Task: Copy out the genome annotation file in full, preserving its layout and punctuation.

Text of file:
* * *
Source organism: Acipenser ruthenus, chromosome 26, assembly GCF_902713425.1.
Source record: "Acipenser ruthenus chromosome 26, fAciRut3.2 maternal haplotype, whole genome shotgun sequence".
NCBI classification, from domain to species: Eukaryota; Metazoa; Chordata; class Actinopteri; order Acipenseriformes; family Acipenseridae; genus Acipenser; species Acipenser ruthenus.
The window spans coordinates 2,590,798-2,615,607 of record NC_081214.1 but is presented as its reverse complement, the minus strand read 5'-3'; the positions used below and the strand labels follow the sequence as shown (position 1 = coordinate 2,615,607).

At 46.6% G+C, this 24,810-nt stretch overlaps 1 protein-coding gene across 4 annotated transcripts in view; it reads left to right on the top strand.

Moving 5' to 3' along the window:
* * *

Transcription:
Source organism: Acipenser ruthenus, chromosome 26, assembly GCF_902713425.1.
Source record: "Acipenser ruthenus chromosome 26, fAciRut3.2 maternal haplotype, whole genome shotgun sequence".
NCBI classification, from domain to species: Eukaryota; Metazoa; Chordata; class Actinopteri; order Acipenseriformes; family Acipenseridae; genus Acipenser; species Acipenser ruthenus.
The window spans coordinates 2,590,798-2,615,607 of record NC_081214.1 but is presented as its reverse complement, the minus strand read 5'-3'; the positions used below and the strand labels follow the sequence as shown (position 1 = coordinate 2,615,607).

At 46.6% G+C, this 24,810-nt stretch overlaps 1 protein-coding gene across 4 annotated transcripts in view; it reads left to right on the top strand.

Moving 5' to 3' along the window: